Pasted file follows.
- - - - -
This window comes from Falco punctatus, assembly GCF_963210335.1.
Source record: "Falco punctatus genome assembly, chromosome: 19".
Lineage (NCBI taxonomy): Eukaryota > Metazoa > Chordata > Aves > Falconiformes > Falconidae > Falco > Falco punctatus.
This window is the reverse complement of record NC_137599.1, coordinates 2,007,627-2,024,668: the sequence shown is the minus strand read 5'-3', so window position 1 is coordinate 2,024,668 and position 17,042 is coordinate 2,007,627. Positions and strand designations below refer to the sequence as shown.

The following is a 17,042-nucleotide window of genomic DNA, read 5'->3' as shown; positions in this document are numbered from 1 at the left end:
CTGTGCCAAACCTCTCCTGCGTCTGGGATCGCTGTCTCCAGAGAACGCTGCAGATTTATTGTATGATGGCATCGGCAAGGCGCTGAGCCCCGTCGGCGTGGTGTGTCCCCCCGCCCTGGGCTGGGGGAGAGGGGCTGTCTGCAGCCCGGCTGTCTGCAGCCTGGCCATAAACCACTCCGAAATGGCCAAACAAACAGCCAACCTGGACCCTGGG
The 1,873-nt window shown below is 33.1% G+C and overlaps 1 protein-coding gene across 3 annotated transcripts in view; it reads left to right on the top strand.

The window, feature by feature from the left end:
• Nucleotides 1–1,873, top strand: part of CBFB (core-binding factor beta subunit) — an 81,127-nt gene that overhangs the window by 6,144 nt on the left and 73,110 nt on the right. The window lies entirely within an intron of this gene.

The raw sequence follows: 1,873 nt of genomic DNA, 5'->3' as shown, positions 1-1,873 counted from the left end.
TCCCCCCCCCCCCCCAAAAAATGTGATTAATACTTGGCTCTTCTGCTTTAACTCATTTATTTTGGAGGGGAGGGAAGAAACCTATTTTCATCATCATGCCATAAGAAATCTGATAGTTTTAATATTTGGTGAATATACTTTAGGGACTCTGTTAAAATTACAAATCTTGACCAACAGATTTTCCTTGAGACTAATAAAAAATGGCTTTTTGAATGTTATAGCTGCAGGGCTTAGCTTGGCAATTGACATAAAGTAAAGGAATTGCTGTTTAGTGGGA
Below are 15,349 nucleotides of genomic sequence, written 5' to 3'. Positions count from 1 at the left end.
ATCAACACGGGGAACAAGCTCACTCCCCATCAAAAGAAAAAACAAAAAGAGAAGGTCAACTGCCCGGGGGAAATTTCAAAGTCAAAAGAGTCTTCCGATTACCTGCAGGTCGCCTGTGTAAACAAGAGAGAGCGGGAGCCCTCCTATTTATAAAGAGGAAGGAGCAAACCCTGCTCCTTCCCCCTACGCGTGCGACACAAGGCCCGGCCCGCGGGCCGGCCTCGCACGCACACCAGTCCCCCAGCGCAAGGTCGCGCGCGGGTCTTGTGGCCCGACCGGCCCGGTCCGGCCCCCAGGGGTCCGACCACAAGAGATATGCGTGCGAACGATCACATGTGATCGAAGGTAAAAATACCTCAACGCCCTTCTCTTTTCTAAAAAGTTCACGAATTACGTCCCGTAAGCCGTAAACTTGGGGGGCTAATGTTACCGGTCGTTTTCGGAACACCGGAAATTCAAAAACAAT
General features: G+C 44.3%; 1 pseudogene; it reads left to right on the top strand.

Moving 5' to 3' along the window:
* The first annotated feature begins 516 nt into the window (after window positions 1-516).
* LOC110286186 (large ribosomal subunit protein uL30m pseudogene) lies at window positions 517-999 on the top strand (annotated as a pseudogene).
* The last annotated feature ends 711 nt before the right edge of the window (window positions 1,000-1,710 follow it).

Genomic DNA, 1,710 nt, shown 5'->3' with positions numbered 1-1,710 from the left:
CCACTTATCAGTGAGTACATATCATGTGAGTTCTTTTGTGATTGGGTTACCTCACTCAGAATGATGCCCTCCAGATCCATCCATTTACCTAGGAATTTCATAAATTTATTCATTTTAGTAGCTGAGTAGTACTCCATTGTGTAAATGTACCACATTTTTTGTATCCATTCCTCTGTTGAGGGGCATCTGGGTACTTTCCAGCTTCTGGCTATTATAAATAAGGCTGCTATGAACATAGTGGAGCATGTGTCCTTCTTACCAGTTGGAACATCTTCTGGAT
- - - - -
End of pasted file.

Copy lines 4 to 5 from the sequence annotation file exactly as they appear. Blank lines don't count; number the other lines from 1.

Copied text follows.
This window is the reverse complement of record NC_137599.1, coordinates 2,007,627-2,024,668: the sequence shown is the minus strand read 5'-3', so window position 1 is coordinate 2,024,668 and position 17,042 is coordinate 2,007,627. Positions and strand designations below refer to the sequence as shown.

The following is a 17,042-nucleotide window of genomic DNA, read 5'->3' as shown; positions in this document are numbered from 1 at the left end: